More Than Words

‘More Than Words’ is the name of my neighbor’s shop; she has beautiful paper I use in design and writing projects. Paper and words are the materials of English studies and the substance of my surroundings professionally and as a student. These days it feels like I am wrapped in a cocoon of words inscribed on every type of paper. I am writing bothered, reading obsessed and loving every minute.

Reading is a common obsession according to an exhibit of André Kertész’s work titled On Reading. The exhibit is a collection of photographs of people reading. Imagine that; reading is so fascinating it made Kertesz and me into a reading voyeur. I enjoyed this exhibit because it made me laugh then think. I laughed because it reminded me of all the unusual places I read these days; anywhere a sentence or two can be absorbed is now a luxurious reading nook. It also made me think about the number of words I encounter everyday and how they are presented.

Words can be bewitching; just ask Socrates. They are beaded together as phrases, sentences and stories in astonishing ways. Gertrude Stein felt her writing was a form of Cubism. Her friend Picasso described Cubism as the discovery of painting as a language and not a reflection of the outside world; he considered it a collection of signs. I agree with him; but for me understanding the words in collages by Picasso or Braque changes everything about engagement with their art.  My community has a remarkable arts scene where words are full of vitality; Gertrude Stein was born here, it is Andy Warhol’s home town and August Wilson’s family home is just around the corner.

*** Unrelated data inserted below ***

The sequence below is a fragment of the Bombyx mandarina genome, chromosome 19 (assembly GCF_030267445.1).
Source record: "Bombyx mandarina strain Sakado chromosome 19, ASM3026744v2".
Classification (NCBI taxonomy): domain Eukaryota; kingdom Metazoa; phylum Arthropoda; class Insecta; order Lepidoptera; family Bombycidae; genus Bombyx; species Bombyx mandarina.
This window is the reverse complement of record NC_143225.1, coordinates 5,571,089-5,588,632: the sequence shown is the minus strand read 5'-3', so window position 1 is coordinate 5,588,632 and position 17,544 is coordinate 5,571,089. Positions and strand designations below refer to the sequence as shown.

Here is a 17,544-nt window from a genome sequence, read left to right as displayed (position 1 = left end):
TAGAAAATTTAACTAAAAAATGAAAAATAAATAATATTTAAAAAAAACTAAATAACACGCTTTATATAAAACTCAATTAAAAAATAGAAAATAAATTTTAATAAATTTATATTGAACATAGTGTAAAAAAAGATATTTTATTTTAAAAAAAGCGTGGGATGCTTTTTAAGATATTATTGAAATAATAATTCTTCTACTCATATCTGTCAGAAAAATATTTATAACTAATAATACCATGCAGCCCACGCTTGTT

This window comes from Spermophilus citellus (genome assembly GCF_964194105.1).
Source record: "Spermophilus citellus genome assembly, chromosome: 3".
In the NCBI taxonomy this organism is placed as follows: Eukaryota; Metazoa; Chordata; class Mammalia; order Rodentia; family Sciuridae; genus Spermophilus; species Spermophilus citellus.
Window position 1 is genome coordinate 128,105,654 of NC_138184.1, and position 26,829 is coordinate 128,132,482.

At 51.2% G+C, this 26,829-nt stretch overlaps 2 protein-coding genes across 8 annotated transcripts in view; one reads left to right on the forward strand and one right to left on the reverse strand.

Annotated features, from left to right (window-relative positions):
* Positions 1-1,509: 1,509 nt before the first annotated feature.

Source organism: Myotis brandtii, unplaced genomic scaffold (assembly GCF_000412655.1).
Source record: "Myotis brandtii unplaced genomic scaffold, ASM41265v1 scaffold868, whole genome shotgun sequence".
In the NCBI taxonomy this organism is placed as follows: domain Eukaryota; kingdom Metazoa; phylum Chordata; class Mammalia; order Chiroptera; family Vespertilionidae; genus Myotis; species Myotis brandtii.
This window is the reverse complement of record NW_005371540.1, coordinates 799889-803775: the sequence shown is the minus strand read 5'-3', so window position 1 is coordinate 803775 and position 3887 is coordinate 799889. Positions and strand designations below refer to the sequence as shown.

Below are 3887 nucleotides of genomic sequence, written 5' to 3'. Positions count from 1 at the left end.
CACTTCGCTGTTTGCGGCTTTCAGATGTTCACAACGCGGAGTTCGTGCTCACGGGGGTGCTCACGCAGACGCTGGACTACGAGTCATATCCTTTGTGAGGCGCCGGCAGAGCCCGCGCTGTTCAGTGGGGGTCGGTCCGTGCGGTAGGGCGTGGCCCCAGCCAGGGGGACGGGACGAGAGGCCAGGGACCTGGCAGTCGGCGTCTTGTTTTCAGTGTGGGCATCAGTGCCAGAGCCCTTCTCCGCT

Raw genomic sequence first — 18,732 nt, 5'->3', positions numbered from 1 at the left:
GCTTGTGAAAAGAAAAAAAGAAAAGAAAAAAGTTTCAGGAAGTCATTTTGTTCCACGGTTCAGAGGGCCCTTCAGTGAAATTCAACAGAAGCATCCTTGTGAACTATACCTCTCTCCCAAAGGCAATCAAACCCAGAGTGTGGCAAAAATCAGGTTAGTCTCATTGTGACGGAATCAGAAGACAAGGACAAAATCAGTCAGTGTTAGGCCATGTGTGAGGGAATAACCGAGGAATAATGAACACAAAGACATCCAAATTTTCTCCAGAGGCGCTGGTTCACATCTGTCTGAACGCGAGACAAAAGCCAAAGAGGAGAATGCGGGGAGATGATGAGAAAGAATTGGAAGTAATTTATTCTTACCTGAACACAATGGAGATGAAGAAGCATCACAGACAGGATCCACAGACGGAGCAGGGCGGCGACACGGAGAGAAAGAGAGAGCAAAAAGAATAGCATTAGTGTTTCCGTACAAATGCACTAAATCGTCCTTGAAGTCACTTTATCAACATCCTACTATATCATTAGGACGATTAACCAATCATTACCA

The August Wilson Center for African American Culture is currently presenting Hip Hop History Month. The exhibit is an amazing chronicle of contemporary language. The Andy Warhol Museum is also deeply involved with words; from Jonathan Waters to Nellie McKay’s interpretation of ‘the great American song book.’ Andy Warhol correctly observed so many things; for me his use of repetition, form and words to ensnare the mind and senses are among the most brilliant examples.

These brilliant artists are the fabric of a remarkable, expressive community I participate in every day.  I enjoyed these venues during the last two weeks plus several more; they help form my cocoon of words.  In addition to this incredible community my professional life involves writing and designing materials which convey an impression or idea; although I never know how ideas take flight with readers or viewers. For me, the idea of totally different ideas taking shape for others is the most wonderful thing.

It is also wonderful finding the language of Shakespeare and Coleridge on the pages of Chaucer’s ‘Troilus and Criseyde.’ “He liveth well that loveth well” and the enchanting language of ‘Romeo and Juliet’ are right there in my ‘Riverside Chaucer’ like beautiful gifts. It inspires me to be a better reader; for me they truly are more than words. (Kertesz) (Hip-Hop History Month) (Nellie McKay at the Andy Warhol Museum)

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